The AHA recommends adults get 150 minutes of moderate-intensity aerobic physical activity or 75 minutes of vigorous aerobic physical activity weekly. Two days of muscle-strengthening exercises per week is also recommended.

Some ways to get this exercise in include:

  • Water aerobics

  • Walking or hiking

  • Golf

  • Barre, Pilates, or yoga classes

  • Weight lifting

  • Resistance band exercises

  • Dancing

  • Running

  • Tennis

  • Biking

  • Swimming

Change your diet

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People with high blood pressure are often told to eat less salt. Reducing the sodium in your diet can be difficult because many foods that you don’t think of as salty actually contain a lot of sodium. You’ll have to adjust your diet and monitor food labels; a dietitian can help with this.

According to one systematic review, the Dietary Approaches to Stop Hypertension (DASH) diet is the most effective dietary approach to lowering blood pressure. This diet was created and funded by the National Institute of Health’s National Heart, Lung, and Blood Institute (NHLBI), and involves limiting sodium to 2,300 milligrams a day; limiting fried, sugary, fatty, and processed foods; and eating more foods that are rich in magnesium, calcium, and potassium.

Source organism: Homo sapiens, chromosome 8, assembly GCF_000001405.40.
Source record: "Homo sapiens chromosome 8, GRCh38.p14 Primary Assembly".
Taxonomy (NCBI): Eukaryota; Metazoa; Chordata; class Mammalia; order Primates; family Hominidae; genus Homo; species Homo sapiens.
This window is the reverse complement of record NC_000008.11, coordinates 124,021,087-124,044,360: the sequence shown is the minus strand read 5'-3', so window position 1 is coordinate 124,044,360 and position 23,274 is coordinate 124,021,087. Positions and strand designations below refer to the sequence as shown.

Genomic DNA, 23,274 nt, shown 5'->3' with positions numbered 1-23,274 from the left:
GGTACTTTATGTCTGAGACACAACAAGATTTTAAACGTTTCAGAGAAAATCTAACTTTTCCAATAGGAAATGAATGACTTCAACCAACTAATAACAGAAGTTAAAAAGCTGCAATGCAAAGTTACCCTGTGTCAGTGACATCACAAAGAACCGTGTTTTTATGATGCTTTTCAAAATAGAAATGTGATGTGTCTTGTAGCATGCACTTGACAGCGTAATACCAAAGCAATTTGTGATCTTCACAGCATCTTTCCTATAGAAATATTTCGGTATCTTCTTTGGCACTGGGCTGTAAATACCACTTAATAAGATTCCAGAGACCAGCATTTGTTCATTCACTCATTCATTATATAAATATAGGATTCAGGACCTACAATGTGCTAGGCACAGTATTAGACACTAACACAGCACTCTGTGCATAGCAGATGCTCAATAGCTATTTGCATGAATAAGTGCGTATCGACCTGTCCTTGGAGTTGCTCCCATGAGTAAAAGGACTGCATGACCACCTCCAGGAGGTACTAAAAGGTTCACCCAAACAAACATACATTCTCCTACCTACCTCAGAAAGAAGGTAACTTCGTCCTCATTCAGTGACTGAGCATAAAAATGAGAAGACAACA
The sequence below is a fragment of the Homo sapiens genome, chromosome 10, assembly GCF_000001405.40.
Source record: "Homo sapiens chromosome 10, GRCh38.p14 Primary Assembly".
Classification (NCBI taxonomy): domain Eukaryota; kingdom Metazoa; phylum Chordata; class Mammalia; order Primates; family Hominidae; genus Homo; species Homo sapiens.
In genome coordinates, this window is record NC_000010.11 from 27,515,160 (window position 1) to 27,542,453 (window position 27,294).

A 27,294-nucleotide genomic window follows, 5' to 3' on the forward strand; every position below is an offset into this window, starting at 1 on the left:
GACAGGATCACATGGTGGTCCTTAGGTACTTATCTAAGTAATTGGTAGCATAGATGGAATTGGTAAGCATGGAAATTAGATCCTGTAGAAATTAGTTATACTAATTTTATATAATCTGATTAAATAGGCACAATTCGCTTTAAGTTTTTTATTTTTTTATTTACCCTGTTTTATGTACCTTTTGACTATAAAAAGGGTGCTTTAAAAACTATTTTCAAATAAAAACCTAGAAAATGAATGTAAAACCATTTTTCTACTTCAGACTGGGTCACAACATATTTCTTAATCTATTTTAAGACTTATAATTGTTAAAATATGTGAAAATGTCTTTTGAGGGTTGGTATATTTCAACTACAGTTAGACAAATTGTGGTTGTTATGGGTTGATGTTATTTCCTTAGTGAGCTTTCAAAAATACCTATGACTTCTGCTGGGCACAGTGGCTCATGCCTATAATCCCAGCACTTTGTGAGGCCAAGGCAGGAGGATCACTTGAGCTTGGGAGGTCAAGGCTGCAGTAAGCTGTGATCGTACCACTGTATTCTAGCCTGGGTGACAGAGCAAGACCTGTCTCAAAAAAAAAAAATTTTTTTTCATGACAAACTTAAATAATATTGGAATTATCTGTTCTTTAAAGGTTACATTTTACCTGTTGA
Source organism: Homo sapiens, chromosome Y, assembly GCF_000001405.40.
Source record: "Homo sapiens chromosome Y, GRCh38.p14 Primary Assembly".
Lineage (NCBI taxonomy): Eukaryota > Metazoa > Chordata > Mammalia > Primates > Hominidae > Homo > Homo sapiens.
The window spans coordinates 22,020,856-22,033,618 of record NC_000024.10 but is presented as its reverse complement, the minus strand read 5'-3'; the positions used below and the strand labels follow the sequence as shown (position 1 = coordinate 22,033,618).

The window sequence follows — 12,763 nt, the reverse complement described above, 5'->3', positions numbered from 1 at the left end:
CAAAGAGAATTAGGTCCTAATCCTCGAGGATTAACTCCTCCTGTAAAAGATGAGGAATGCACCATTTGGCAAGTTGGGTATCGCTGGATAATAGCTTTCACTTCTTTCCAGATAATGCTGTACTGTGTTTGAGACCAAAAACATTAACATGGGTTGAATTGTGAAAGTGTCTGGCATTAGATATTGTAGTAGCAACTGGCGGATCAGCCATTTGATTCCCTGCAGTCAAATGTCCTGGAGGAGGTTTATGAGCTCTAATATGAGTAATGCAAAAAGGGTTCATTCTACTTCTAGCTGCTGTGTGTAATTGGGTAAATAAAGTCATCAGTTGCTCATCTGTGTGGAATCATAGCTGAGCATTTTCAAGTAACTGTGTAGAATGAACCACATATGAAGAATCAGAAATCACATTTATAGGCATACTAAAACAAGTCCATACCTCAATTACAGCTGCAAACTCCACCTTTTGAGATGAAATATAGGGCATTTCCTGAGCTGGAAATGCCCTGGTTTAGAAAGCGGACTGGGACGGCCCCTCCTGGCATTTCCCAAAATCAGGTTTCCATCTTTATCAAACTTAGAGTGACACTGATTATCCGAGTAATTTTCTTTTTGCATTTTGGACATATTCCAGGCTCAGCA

Lose weight

If you are overweight and have hypertension, losing weight could help normalise your blood pressure. According to the CDC, this is because, with less body fat, your heart will undergo less stress pumping blood throughout the body.

Can drinking water lower blood pressure?

Drinking enough water provides us with the optimal amount of fluids for our heart to pump without stressing it. Too little water can cause your blood pressure to lower or rise.

Being dehydrated can cause low BP or orthostatic hypotension (a drop in BP when changing position) due to low blood volume. Chronic dehydration, on the other hand, can lead to hypertension because your body reacts by constricting vessels.

Drinking a glass of water likely isn’t going to immediately affect your blood pressure. However, maintaining optimal hydration can help manage your blood pressure in the long term.